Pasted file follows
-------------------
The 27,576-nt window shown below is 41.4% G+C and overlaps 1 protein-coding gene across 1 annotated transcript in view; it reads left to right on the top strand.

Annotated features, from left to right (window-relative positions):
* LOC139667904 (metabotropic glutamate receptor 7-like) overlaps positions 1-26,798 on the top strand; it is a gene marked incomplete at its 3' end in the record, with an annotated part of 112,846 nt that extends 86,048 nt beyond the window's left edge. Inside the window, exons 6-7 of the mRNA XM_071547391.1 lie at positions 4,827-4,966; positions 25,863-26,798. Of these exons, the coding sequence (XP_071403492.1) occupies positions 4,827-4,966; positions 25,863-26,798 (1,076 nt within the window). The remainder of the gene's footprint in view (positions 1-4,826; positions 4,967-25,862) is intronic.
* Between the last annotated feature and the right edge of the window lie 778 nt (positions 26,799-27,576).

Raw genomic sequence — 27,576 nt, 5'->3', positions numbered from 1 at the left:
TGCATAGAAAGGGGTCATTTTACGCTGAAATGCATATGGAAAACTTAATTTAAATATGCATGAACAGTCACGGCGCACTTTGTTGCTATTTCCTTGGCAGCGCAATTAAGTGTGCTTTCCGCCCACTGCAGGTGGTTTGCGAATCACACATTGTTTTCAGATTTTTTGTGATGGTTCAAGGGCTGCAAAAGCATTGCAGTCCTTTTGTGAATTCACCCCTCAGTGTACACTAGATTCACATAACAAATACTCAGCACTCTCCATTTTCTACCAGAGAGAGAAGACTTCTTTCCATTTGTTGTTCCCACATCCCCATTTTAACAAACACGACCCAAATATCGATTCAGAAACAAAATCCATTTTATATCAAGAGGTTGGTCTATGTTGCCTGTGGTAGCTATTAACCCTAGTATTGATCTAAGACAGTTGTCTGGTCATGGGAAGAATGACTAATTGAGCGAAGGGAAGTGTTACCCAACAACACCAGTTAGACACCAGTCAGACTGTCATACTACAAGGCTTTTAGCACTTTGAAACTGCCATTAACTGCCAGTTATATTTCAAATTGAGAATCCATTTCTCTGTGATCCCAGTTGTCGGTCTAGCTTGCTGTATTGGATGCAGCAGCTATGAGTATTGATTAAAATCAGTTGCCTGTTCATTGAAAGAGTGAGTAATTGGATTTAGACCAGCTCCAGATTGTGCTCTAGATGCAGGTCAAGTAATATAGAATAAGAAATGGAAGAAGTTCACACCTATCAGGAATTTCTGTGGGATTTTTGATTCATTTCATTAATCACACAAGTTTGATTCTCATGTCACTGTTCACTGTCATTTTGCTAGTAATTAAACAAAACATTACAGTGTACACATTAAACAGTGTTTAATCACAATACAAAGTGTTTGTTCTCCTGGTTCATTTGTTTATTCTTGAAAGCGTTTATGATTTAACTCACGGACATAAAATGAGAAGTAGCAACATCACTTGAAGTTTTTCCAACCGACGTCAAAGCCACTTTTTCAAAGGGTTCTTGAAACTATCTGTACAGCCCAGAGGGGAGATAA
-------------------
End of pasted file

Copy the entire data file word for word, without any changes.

The 27,576-nt window shown below is 41.4% G+C and overlaps 1 protein-coding gene across 1 annotated transcript in view; it reads left to right on the top strand.

Annotated features, from left to right (window-relative positions):
* LOC139667904 (metabotropic glutamate receptor 7-like) overlaps positions 1-26,798 on the top strand; it is a gene marked incomplete at its 3' end in the record, with an annotated part of 112,846 nt that extends 86,048 nt beyond the window's left edge. Inside the window, exons 6-7 of the mRNA XM_071547391.1 lie at positions 4,827-4,966; positions 25,863-26,798. Of these exons, the coding sequence (XP_071403492.1) occupies positions 4,827-4,966; positions 25,863-26,798 (1,076 nt within the window). The remainder of the gene's footprint in view (positions 1-4,826; positions 4,967-25,862) is intronic.
* Between the last annotated feature and the right edge of the window lie 778 nt (positions 26,799-27,576).

Raw genomic sequence — 27,576 nt, 5'->3', positions numbered from 1 at the left:
TGCATAGAAAGGGGTCATTTTACGCTGAAATGCATATGGAAAACTTAATTTAAATATGCATGAACAGTCACGGCGCACTTTGTTGCTATTTCCTTGGCAGCGCAATTAAGTGTGCTTTCCGCCCACTGCAGGTGGTTTGCGAATCACACATTGTTTTCAGATTTTTTGTGATGGTTCAAGGGCTGCAAAAGCATTGCAGTCCTTTTGTGAATTCACCCCTCAGTGTACACTAGATTCACATAACAAATACTCAGCACTCTCCATTTTCTACCAGAGAGAGAAGACTTCTTTCCATTTGTTGTTCCCACATCCCCATTTTAACAAACACGACCCAAATATCGATTCAGAAACAAAATCCATTTTATATCAAGAGGTTGGTCTATGTTGCCTGTGGTAGCTATTAACCCTAGTATTGATCTAAGACAGTTGTCTGGTCATGGGAAGAATGACTAATTGAGCGAAGGGAAGTGTTACCCAACAACACCAGTTAGACACCAGTCAGACTGTCATACTACAAGGCTTTTAGCACTTTGAAACTGCCATTAACTGCCAGTTATATTTCAAATTGAGAATCCATTTCTCTGTGATCCCAGTTGTCGGTCTAGCTTGCTGTATTGGATGCAGCAGCTATGAGTATTGATTAAAATCAGTTGCCTGTTCATTGAAAGAGTGAGTAATTGGATTTAGACCAGCTCCAGATTGTGCTCTAGATGCAGGTCAAGTAATATAGAATAAGAAATGGAAGAAGTTCACACCTATCAGGAATTTCTGTGGGATTTTTGATTCATTTCATTAATCACACAAGTTTGATTCTCATGTCACTGTTCACTGTCATTTTGCTAGTAATTAAACAAAACATTACAGTGTACACATTAAACAGTGTTTAATCACAATACAAAGTGTTTGTTCTCCTGGTTCATTTGTTTATTCTTGAAAGCGTTTATGATTTAACTCACGGACATAAAATGAGAAGTAGCAACATCACTTGAAGTTTTTCCAACCGACGTCAAAGCCACTTTTTCAAAGGGTTCTTGAAACTATCTGTACAGCCCAGAGGGGAGATAA